Sixty years ago this month, the Kaweah River flood of 1955 tore through Three Rivers in the middle of the night, wiping out bridges, homes and buildings.
The waters rushed down the canyons after midnight on Dec. 23.
Remarkably, no one was killed. But those who lived through it warn newcomers to be vigilant.
“If and when that high water comes, you get the hell outta Dodge,” said Schatzi Lovett, 88. “You can replace what you lose, except for a life.”
Lovett was one of four people who shared their flood stories at a Three Rivers Historical Society meeting two weekends ago.
Vern Dixon said he could hear boulders crashing in the river as floodwaters knocked them around.
“It just makes a noise that I’ve never heard,” he said. “I’ll never forget it.”
Dixon owned Dixon’s Market store along the middle fork of the Kaweah River, where he and his wife lived with their new child, Randy.
“Something woke me up,” he said. “I reached over to turn the lamp on – there was no electricity. I managed to find a flashlight – my bedroom window was on the river side – and I shined the flashlight out the window and the water was right there. So I woke my wife and said, get out of bed, get dressed and get Randy, and we’ve got to get out of there.”
They drove to his folks’ home, where another couple had found refuge after losing their home in the flood.
“The house was on fire when it went down the river,” Dixon said.
John Austin of Three Rivers, author of Floods and Droughts in the Tulare Lake Basin, said it was an 85-year-flood (meaning there’s only a 1.2 percent chance of a flood that size during the year.)
“This was a big flood. It’s one of the four biggest floods of historic times,” he said. But bigger floods have occurred on the Kaweah and could occur again.
In the 1860s, there were two very large floods on the Kaweah – both bigger than a 100-year flood – so Three Rivers remains at risk of devastation, because there are no dams or levees upriver to protect it.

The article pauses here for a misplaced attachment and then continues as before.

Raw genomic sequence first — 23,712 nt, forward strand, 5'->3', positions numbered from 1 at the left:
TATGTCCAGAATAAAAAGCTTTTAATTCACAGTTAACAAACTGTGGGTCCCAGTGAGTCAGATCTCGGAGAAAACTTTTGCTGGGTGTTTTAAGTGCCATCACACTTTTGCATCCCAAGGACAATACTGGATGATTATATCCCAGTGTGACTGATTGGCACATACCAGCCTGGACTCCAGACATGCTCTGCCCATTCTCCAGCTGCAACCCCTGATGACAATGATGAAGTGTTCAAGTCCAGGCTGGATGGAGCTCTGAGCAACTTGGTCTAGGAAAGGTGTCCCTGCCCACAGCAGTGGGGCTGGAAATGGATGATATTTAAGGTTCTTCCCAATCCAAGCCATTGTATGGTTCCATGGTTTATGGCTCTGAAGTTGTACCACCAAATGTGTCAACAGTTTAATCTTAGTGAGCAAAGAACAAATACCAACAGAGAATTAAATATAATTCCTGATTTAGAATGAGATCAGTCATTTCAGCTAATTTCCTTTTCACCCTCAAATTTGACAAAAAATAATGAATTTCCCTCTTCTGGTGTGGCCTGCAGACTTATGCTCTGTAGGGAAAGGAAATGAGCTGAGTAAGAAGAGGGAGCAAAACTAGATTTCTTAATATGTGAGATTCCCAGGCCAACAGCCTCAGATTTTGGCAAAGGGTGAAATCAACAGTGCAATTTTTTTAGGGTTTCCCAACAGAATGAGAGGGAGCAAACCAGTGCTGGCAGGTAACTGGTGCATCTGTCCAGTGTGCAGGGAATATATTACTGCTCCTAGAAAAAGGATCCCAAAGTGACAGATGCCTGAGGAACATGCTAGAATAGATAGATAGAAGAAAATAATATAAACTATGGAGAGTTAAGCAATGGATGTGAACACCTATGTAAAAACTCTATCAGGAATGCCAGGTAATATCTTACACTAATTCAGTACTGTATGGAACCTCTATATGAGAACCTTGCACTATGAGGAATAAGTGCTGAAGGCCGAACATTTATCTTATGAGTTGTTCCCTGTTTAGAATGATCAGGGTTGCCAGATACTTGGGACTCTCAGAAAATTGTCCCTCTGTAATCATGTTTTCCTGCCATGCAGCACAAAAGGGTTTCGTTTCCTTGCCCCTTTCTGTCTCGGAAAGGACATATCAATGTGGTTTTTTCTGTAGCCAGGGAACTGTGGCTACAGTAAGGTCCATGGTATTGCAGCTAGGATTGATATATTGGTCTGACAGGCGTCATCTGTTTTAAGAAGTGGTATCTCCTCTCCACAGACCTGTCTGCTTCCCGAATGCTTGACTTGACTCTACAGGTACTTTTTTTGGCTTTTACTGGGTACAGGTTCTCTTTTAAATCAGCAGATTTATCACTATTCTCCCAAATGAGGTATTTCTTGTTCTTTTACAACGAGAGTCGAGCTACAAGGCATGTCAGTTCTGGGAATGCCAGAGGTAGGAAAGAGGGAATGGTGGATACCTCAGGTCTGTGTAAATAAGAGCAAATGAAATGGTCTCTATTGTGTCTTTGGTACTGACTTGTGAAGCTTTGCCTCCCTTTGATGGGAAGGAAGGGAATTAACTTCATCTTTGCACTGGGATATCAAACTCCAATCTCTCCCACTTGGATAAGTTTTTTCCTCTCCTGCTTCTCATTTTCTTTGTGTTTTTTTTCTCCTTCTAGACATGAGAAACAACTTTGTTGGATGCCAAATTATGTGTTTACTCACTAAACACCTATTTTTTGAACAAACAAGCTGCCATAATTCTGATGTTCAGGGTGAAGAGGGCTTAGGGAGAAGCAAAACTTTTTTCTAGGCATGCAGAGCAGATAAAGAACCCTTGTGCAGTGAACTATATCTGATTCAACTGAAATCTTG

Earl McKee was working as a cowboy at the time.
“It rained 8 1/2 inches in 18 hours,” he said. “I don’t think I ever saw that much rainfall in that short a time in my life.”
Two days later, he went to feed cattle in Greasy Cove but didn’t make it. As he tried to cross Dry Creek on his horse, the water swept the horse downstream and McKee off.
“I grabbed his tail” and made it to safety, he said. The danger wasn’t over. McKee said he had to go back into the river to uncinch the saddle to save the horse from drowning.
McKee said a friend lost a Visalia saddle downstream when the Kaweah flooded his saddle room.
The Visalia saddle is a legendary brand dating to the 1800s in Visalia and later San Francisco.
McKee went looking for the lost saddle.
“I saw something shiny in the sand,” he said. “By golly, it was a stirrup, and buried in that sand was his Visalia saddle. I dug it out, and that thing must have weighed 150 pounds … It dried out and he rode it the rest of his life.”